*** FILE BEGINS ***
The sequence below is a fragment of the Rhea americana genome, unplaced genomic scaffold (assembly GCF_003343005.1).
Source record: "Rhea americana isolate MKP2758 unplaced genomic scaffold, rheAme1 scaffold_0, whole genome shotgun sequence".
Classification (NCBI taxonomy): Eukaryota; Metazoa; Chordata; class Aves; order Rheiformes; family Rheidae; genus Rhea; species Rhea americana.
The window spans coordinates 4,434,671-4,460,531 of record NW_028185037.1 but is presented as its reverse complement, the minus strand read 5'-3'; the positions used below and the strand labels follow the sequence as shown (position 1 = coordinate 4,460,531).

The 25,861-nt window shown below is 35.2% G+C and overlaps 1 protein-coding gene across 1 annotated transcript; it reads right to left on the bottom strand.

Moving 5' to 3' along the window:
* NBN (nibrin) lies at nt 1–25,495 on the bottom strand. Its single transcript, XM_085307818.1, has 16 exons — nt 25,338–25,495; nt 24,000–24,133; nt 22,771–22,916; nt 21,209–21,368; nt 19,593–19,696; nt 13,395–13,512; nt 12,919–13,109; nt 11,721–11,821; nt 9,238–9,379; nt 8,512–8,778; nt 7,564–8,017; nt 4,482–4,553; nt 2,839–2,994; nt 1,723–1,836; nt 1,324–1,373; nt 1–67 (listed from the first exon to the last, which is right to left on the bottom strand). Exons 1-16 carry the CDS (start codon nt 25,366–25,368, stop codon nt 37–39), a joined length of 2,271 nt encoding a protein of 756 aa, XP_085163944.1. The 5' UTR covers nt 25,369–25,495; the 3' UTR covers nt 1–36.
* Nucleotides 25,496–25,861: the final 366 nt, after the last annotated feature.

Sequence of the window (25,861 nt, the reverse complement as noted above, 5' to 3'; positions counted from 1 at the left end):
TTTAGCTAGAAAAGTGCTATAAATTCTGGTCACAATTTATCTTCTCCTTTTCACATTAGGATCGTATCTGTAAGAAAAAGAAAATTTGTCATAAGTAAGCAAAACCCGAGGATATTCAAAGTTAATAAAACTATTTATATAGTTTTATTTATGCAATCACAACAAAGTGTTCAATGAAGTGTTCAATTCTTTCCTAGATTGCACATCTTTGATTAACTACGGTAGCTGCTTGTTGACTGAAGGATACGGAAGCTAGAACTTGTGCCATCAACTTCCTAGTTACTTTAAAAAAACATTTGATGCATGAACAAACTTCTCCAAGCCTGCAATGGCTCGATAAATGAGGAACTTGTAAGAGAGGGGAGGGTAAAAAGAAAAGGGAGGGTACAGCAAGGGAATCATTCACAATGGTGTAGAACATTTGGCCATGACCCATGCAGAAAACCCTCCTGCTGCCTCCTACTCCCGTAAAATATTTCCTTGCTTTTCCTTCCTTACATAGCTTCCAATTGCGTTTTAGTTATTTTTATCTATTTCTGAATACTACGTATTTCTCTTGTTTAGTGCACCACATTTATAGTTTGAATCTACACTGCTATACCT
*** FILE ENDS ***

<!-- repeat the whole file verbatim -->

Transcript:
The sequence below is a fragment of the Rhea americana genome, unplaced genomic scaffold (assembly GCF_003343005.1).
Source record: "Rhea americana isolate MKP2758 unplaced genomic scaffold, rheAme1 scaffold_0, whole genome shotgun sequence".
Classification (NCBI taxonomy): Eukaryota; Metazoa; Chordata; class Aves; order Rheiformes; family Rheidae; genus Rhea; species Rhea americana.
The window spans coordinates 4,434,671-4,460,531 of record NW_028185037.1 but is presented as its reverse complement, the minus strand read 5'-3'; the positions used below and the strand labels follow the sequence as shown (position 1 = coordinate 4,460,531).

The 25,861-nt window shown below is 35.2% G+C and overlaps 1 protein-coding gene across 1 annotated transcript; it reads right to left on the bottom strand.

Moving 5' to 3' along the window:
* NBN (nibrin) lies at nt 1–25,495 on the bottom strand. Its single transcript, XM_085307818.1, has 16 exons — nt 25,338–25,495; nt 24,000–24,133; nt 22,771–22,916; nt 21,209–21,368; nt 19,593–19,696; nt 13,395–13,512; nt 12,919–13,109; nt 11,721–11,821; nt 9,238–9,379; nt 8,512–8,778; nt 7,564–8,017; nt 4,482–4,553; nt 2,839–2,994; nt 1,723–1,836; nt 1,324–1,373; nt 1–67 (listed from the first exon to the last, which is right to left on the bottom strand). Exons 1-16 carry the CDS (start codon nt 25,366–25,368, stop codon nt 37–39), a joined length of 2,271 nt encoding a protein of 756 aa, XP_085163944.1. The 5' UTR covers nt 25,369–25,495; the 3' UTR covers nt 1–36.
* Nucleotides 25,496–25,861: the final 366 nt, after the last annotated feature.

Sequence of the window (25,861 nt, the reverse complement as noted above, 5' to 3'; positions counted from 1 at the left end):
TTTAGCTAGAAAAGTGCTATAAATTCTGGTCACAATTTATCTTCTCCTTTTCACATTAGGATCGTATCTGTAAGAAAAAGAAAATTTGTCATAAGTAAGCAAAACCCGAGGATATTCAAAGTTAATAAAACTATTTATATAGTTTTATTTATGCAATCACAACAAAGTGTTCAATGAAGTGTTCAATTCTTTCCTAGATTGCACATCTTTGATTAACTACGGTAGCTGCTTGTTGACTGAAGGATACGGAAGCTAGAACTTGTGCCATCAACTTCCTAGTTACTTTAAAAAAACATTTGATGCATGAACAAACTTCTCCAAGCCTGCAATGGCTCGATAAATGAGGAACTTGTAAGAGAGGGGAGGGTAAAAAGAAAAGGGAGGGTACAGCAAGGGAATCATTCACAATGGTGTAGAACATTTGGCCATGACCCATGCAGAAAACCCTCCTGCTGCCTCCTACTCCCGTAAAATATTTCCTTGCTTTTCCTTCCTTACATAGCTTCCAATTGCGTTTTAGTTATTTTTATCTATTTCTGAATACTACGTATTTCTCTTGTTTAGTGCACCACATTTATAGTTTGAATCTACACTGCTATACCT